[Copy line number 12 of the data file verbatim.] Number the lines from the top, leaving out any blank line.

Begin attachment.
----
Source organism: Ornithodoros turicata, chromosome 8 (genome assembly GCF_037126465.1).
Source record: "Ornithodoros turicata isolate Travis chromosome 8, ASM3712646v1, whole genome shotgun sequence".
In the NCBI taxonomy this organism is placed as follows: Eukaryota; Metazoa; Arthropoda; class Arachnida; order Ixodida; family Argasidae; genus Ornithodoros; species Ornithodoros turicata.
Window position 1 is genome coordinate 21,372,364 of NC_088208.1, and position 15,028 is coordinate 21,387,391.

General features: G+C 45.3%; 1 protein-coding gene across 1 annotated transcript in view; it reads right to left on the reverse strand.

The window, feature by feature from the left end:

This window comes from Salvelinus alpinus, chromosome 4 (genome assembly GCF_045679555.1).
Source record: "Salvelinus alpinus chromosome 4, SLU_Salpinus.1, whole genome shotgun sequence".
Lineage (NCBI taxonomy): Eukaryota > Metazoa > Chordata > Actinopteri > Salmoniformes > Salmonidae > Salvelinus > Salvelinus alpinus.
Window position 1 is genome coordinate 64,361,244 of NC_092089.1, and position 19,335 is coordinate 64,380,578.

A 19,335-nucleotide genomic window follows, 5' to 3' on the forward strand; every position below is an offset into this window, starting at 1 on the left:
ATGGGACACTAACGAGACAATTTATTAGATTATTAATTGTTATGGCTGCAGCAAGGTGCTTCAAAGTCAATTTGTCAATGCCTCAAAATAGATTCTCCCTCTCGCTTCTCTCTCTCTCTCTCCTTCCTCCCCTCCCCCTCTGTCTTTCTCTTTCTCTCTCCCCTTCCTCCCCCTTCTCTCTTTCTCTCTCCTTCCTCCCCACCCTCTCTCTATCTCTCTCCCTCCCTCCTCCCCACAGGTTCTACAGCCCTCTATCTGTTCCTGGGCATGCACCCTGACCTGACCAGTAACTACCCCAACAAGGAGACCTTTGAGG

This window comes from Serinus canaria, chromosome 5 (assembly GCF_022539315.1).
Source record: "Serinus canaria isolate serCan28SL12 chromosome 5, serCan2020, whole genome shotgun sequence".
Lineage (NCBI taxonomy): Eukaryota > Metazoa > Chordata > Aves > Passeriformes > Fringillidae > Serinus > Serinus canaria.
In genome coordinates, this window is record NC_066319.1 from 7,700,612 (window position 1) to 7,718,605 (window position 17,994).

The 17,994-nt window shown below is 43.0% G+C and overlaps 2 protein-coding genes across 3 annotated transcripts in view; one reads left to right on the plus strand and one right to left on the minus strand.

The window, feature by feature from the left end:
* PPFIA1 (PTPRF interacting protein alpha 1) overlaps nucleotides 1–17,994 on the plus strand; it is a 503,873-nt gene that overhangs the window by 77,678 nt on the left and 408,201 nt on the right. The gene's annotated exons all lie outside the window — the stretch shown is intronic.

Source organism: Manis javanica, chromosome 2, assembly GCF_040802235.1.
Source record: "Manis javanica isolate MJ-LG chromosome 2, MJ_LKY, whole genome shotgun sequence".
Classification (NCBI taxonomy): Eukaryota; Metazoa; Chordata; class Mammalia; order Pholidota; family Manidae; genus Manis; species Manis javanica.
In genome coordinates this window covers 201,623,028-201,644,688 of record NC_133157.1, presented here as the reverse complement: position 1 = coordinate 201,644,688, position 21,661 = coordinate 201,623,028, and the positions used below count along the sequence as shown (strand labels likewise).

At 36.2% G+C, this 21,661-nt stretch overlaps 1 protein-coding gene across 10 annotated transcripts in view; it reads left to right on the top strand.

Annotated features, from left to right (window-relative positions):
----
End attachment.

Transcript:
ATGGGACACTAACGAGACAATTTATTAGATTATTAATTGTTATGGCTGCAGCAAGGTGCTTCAAAGTCAATTTGTCAATGCCTCAAAATAGATTCTCCCTCTCGCTTCTCTCTCTCTCTCTCCTTCCTCCCCTCCCCCTCTGTCTTTCTCTTTCTCTCTCCCCTTCCTCCCCCTTCTCTCTTTCTCTCTCCTTCCTCCCCACCCTCTCTCTATCTCTCTCCCTCCCTCCTCCCCACAGGTTCTACAGCCCTCTATCTGTTCCTGGGCATGCACCCTGACCTGACCAGTAACTACCCCAACAAGGAGACCTTTGAGG